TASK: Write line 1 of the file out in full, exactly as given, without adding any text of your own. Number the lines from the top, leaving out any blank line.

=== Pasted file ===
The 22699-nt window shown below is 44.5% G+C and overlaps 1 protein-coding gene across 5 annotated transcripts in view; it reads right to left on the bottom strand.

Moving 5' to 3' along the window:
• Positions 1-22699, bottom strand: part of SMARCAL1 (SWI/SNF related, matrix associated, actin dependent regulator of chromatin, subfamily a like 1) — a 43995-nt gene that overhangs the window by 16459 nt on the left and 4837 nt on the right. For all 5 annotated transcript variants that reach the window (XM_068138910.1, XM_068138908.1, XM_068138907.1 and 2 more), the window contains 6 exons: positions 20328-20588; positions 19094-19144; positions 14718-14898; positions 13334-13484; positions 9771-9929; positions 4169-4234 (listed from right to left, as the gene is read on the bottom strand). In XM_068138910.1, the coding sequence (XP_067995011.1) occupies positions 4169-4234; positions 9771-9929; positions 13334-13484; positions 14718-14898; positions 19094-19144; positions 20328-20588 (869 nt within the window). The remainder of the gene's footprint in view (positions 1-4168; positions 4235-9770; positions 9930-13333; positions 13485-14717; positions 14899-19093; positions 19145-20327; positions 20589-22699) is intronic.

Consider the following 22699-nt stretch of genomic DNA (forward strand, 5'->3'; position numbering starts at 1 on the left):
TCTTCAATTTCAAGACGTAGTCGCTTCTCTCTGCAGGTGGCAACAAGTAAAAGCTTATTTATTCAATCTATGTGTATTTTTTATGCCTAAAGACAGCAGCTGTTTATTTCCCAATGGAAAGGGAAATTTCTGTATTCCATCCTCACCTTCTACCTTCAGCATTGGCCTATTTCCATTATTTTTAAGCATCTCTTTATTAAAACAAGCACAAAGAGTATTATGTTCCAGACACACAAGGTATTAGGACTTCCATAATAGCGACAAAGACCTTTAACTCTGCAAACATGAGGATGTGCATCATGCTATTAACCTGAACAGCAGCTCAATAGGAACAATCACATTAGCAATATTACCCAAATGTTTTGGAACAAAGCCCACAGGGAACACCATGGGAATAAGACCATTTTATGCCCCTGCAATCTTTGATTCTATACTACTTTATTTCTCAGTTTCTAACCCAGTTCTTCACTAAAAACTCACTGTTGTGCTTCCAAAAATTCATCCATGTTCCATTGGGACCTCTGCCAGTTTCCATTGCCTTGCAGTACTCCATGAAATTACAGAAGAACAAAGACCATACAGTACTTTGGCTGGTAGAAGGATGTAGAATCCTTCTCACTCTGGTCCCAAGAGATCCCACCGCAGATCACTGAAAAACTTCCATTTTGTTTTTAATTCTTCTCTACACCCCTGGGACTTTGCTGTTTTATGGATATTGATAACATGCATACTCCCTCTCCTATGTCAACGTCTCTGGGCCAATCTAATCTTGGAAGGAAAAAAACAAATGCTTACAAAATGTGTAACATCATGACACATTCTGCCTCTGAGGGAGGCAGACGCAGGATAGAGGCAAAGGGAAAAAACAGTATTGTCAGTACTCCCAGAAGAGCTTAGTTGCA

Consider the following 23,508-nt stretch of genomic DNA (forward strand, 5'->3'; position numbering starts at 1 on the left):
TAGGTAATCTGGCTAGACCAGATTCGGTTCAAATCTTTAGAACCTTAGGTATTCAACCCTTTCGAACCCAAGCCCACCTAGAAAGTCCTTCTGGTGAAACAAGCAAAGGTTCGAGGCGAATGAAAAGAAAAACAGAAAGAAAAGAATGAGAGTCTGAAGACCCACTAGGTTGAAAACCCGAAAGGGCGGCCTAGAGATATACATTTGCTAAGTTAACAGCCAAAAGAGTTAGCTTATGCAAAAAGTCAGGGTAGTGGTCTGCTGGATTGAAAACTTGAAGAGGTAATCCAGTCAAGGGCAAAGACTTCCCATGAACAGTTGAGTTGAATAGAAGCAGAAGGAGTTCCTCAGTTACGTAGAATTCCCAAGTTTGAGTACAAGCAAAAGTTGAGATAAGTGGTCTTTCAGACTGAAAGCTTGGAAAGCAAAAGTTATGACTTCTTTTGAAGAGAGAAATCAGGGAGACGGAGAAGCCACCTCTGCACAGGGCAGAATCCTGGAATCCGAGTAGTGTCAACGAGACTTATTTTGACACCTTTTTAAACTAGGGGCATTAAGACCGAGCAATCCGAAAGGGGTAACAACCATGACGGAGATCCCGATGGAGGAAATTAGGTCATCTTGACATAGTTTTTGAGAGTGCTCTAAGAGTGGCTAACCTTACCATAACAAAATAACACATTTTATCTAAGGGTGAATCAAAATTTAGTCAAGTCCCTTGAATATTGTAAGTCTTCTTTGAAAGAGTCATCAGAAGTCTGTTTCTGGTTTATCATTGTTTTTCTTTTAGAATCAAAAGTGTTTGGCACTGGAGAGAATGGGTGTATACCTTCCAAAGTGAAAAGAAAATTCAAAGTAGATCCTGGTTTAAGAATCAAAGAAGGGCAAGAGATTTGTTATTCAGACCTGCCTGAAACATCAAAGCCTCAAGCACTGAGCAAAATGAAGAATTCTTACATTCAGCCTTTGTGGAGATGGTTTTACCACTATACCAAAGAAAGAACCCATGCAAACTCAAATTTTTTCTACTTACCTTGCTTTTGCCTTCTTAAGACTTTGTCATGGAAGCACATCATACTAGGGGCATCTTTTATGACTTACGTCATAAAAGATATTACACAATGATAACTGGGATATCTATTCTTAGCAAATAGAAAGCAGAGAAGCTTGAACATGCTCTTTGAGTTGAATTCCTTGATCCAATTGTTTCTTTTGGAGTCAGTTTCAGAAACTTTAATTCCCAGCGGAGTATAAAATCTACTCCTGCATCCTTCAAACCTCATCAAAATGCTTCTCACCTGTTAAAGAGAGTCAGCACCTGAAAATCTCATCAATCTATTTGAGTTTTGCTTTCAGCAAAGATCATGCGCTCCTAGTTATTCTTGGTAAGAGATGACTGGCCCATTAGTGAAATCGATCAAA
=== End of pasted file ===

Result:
The 22699-nt window shown below is 44.5% G+C and overlaps 1 protein-coding gene across 5 annotated transcripts in view; it reads right to left on the bottom strand.